Gambling on a ride for life 

A California AIDS organizer is assured of profits, while charities await uncertain results Those infected with HIV/AIDS face gambles enough in their day-to-day existence. Now, some of the agencies on which they depend for support are themselves gambling -- and the payoff from the Florida AIDS Ride is anything but certain. Indeed, in its second year here, the Florida AIDS Ride organization has a lot to answer for, not least of which is convincing skeptics that they are not to be faulted for keeping nearly three-fourths of the proceeds from last year's ride. Still, AIDS organizations, including Orlando's AIDS Resource Alliance, are lining up as investors in the hope that this year's ride will generate a far greater return. The Alliance is the sole Orlando group among six state AIDS organizations who anticipate big payoffs at the end of the three-day, 275-mile fund-raiser, which kicks off May 16 with 1,100 bicyclists bound from Orlando to Miami. If all goes well, the Alliance, which paid the California-based organizers $100,000 to cover upfront costs as well as to reserve its place as a beneficiary, would quadruple its investment. But it's a calculated risk -- one that failed to pay off as expected last year. In the past four years, Los-Angeles-based Pallotta TeamWorks has raised $41 million in 14 AIDS rides operated under the same guidelines. The company has met with criticism because AIDS organizations have seen only 57 percent -- or $24 million -- while more than $16 million has gone to Pallotta or paid expenses from the rides, including salaries for company employees who manage the events. Florida AIDS Ride 1 was a relative failure, returning less than 26 percent to five Florida AIDS service organizations. Still, supporters laud the results: those groups split $348,170, with the local Alliance collecting $68,000 on top of its $50,000 upfront investment. Other boosters point to the public education resulting from the rides, particularly in Florida, the state with the third-highest incidence of AIDS cases in the country. But skeptics wonder: Are people aware where their money is going? And is Pallotta principally interested in raising money for AIDS or itself? Such concerns are secondary for Caroline Gertz, executive director of the Alliance, which provides referral services and emotional and financial assistance to more than 1,000 people in the Orlando area who are HIV-positive or have AIDS. "They put a lot of money into this," Gertz says. "They're going to make money. It's a business for them." The ride represents the Alliance's main fund-raiser, allowing Gertz's staff to focus on the needs of its clients. "No one has offered us a better deal," says Gertz, who rode last year and has prepared for this year's ride by training and meeting the $1,500 minimum in donations that ride organizers require of each cyclist. "Apart from the money, you feel you're doing something very challenging," she says. Other AIDS activists question why Pallotta reaps such rewards while soliciting for the emotionally charged cause. "I think that bothers all of us," says Debra Sanders, executive director of Hope & Help Center in Winter Park, which doesn't benefit from the effort. "They have to be taken to task. They have to be held accountable." Last year, Pallotta and three co-sponsoring AIDS organizations agreed to pay $134,000 for failing to properly register the ride and for overstating the percentage of riders' receipts that would wind up benefiting AIDS. This ended an investigation of the Washington D.C.-to-Philadelphia ride by the Pennsylvania Attorney General. To meet similar reporting requirements in Florida, Pallotta functions as a "commercial co-venturer" and contracts with CenterOne, a nonprofit AIDS services organization in Broward County, which distributes profits to the other recipients. CenterOne lists the Florida AIDS Ride as one of its fund-raising activities and is therefore responsible for maintaining the financial records required by the state and federal government. "It's not what you want to see all the time, but it's probably legitimate," says Rudy Hamrick, a consumer complaint supervisor for the state Department of Agriculture and Consumer Services. Reg Metzger, a CenterOne staff member and the director of Florida AIDS Ride 2, defends Pallotta's profit margins by pointing to doctors and pharmaceutical companies involved in the treatment of AIDS. "They're making tons of money and not giving anything back. We are 100-percent committed to getting (AIDS) over with," he says. Corporate sponsors, such as Tanqueray, help defray costs. But profit projections for the Florida ride rely on the participation of at least 1,200 riders. As late as May 2, the actual count was still 100 shy of the goal, and organizers were doubtful it would rise much higher. Still, while each rider must raise at least $1,500, many raise more. But organizers can only guess how well participants will do in fund-raising and collecting pledges. And here is where conflict can arise: Pallotta and his employees get their money no matter the final tally. So do other businesses involved in moving a small city from Orlando to Miami. Left to divvy up what's left are the Alliance; CenterOne; Action for AIDS, a statewide grant-making organization; the Community Research Initiative, in Coral Gables; Comprehensive AIDS Program, in Palm Beach County; and the Tampa AIDS Network. "It would be wonderful if every dollar would go into services. Unfortunately, that's not the way fund-raising works," says John Weatherhead, executive director of CenterOne. In 1983, while at Harvard, Dan Pallotta conceived of a cross-country ride to raise funds for Oxfam, an international relief organization. His 40-rider group spent the summer riding from Seattle to Boston, practically every expense covered through donations. "We did that whole thing for $5,000," he recalled, and raised $80,000. After graduation, he moved to California and participated in national charity events while working in fund-raising. In 1992, he formed Pallotta & Associates, a company specializing in major-gift fund-raising and grant writing. Two years later, the company, now known as Pallotta TeamWorks, developed the concept for the California AIDS Ride, a long-distance fund-raiser "marketed to people who didn't think they could do it," Pallotta says. Pairing the emotions of AIDS with the exhilaration of such an athletic achievement, the first California ride raised more than $1.6 million, $1 million of which went for AIDS services. Pallotta then developed a model using the business principals of capital, leveraging up-front money from AIDS organizations willing to take the risk. To attract more participants, Pallotta arranges for everything from fund-raising training to rider support, meals, medical care and more. Slick marketing materials are laced with promises of individual self-realization. A registration pamphlet says: "It is a heroic statement of your commitment to those with AIDS. It will inspire people. It will set the stage for a future of expansion, accomplishment, and growth." There is no way of tracking the success of these claims. But the promotional pitch has been extremely effective. Pallotta estimated the company grossed $1.4 million in 1996 alone. The rides continue to draw nationwide publicity and participation. In most cases, more than 60 percent of proceeds have gone to AIDS. In California alone, where this summer's fourth ride had to close off registration early, the rides have grossed $13 million. But last year in Florida, the ride fell far short of projections. Only 750 riders participated, raising $1.3 million. Still, by doubling its upfront cash pledge this year from $50,000 to $100,000 -- about 8 percent of its annual budget -- the Alliance is betting heavily on the upcoming ride. While sensitive to the criticism, Pallotta is unapologetic about his approach. "We have a business to run here," he says. "Florida has been an anomaly for us."Asked about the company's policy of holding seed money for rides in advance, he says, "You need money to operate." In 1996, Pallotta says, the company donated $12,000 to the Florida ride to pay for advertising to pump up rider participation. And this year, Metzger and the Florida staff are working overtime to pump up proceeds, he says. "The AIDS rides have become more successful more quickly than any AIDS event in history," Pallotta says. "What we need is patience, not criticism."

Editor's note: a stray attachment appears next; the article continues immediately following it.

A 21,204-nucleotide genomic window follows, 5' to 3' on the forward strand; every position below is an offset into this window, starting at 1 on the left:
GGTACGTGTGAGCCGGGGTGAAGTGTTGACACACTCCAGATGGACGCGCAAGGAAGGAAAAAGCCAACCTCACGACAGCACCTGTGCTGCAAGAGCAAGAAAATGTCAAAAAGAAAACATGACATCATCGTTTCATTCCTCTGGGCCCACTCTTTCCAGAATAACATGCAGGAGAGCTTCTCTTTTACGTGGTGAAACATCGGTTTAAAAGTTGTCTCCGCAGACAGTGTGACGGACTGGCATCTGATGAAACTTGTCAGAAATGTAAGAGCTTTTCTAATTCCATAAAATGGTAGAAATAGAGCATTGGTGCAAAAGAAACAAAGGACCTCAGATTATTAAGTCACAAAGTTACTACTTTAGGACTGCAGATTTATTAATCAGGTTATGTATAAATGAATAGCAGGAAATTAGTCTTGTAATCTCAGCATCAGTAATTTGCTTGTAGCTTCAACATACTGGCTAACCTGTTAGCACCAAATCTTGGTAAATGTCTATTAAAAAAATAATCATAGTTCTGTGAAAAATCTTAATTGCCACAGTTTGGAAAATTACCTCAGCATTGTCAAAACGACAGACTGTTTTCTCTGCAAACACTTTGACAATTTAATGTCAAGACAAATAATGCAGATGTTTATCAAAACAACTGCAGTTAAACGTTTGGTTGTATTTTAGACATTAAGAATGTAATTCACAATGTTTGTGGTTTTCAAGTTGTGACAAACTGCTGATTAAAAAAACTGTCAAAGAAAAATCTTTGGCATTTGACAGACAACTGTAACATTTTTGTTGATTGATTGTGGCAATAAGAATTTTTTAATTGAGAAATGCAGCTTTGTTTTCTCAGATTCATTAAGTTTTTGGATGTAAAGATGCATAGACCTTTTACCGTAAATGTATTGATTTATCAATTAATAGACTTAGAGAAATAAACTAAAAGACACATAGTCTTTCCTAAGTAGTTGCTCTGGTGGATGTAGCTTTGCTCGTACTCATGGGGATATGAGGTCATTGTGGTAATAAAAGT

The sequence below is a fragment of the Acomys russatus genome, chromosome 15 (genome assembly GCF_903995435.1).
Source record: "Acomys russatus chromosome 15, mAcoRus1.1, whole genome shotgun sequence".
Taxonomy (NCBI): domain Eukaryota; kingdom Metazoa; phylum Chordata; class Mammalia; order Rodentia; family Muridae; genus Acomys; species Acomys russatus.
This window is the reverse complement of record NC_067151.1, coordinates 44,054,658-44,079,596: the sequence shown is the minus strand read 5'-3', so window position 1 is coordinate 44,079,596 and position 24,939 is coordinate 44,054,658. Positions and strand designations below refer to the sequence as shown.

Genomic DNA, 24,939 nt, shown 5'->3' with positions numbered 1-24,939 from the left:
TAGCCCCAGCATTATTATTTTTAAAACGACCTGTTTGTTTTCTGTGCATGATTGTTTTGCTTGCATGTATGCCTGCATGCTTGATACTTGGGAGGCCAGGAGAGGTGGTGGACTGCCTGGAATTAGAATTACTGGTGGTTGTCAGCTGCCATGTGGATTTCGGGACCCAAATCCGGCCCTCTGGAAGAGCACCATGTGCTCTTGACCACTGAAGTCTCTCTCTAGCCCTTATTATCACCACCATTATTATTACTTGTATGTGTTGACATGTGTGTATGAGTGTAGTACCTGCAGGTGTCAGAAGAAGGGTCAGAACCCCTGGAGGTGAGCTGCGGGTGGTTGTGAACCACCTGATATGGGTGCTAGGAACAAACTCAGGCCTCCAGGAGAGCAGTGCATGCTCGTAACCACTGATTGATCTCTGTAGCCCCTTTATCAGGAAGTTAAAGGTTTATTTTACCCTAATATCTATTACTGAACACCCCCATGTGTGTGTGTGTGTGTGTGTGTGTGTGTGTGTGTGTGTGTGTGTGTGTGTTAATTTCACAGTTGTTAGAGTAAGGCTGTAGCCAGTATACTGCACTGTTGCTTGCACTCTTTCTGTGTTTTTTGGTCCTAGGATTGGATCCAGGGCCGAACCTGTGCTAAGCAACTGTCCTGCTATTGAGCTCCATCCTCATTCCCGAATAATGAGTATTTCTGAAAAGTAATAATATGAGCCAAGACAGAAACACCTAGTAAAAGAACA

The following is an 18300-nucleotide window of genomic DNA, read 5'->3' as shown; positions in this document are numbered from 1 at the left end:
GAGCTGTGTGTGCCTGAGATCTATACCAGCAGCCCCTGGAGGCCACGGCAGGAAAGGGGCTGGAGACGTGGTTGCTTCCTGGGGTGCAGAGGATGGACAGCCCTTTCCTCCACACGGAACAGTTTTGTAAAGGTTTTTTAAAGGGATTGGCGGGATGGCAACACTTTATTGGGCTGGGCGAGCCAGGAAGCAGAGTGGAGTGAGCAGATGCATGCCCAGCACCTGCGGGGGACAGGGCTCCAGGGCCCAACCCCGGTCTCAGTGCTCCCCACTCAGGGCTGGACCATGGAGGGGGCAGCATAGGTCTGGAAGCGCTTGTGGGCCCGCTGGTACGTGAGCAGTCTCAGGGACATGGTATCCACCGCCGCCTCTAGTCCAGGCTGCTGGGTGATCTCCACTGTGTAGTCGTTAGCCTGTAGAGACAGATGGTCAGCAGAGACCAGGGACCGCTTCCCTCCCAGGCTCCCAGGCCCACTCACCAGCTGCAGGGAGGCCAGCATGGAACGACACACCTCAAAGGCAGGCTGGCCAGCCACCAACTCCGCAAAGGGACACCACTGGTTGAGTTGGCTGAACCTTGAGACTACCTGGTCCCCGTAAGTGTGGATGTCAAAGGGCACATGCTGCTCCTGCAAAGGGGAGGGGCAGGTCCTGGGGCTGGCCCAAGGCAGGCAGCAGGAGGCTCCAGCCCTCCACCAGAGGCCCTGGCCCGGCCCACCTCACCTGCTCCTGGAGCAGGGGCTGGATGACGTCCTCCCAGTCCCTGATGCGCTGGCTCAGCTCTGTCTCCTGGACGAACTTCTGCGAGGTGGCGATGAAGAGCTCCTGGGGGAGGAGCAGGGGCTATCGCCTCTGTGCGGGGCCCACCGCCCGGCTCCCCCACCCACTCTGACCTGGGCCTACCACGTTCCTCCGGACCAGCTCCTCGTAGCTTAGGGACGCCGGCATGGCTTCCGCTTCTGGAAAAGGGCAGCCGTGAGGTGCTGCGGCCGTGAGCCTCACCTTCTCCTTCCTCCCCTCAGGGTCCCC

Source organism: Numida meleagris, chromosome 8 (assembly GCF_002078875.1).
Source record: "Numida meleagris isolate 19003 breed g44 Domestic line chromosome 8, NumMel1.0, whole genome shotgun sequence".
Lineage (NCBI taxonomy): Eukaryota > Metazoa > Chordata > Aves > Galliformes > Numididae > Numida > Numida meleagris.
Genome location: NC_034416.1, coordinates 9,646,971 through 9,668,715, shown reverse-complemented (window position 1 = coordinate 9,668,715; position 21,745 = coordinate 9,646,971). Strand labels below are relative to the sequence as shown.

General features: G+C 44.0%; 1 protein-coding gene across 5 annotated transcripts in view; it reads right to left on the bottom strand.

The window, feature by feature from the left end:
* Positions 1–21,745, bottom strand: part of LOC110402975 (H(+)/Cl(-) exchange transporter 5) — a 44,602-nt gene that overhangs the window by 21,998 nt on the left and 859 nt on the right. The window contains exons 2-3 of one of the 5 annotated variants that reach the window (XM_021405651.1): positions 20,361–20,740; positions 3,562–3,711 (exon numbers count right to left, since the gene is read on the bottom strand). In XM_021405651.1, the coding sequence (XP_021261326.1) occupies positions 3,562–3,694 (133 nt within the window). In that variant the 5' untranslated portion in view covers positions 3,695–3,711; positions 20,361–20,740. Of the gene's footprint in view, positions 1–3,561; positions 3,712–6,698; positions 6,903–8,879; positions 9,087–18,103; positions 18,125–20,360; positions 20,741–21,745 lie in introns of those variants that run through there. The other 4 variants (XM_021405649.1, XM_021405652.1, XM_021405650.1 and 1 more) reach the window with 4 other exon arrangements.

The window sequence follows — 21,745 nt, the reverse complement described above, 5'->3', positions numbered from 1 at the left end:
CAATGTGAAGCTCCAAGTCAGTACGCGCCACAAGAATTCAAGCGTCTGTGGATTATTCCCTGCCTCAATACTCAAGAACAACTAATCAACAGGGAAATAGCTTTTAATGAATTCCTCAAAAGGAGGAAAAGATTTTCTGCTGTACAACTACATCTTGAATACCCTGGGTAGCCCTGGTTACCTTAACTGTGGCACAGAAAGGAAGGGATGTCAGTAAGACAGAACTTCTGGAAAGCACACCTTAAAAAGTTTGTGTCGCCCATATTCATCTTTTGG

More by Lawrence Budd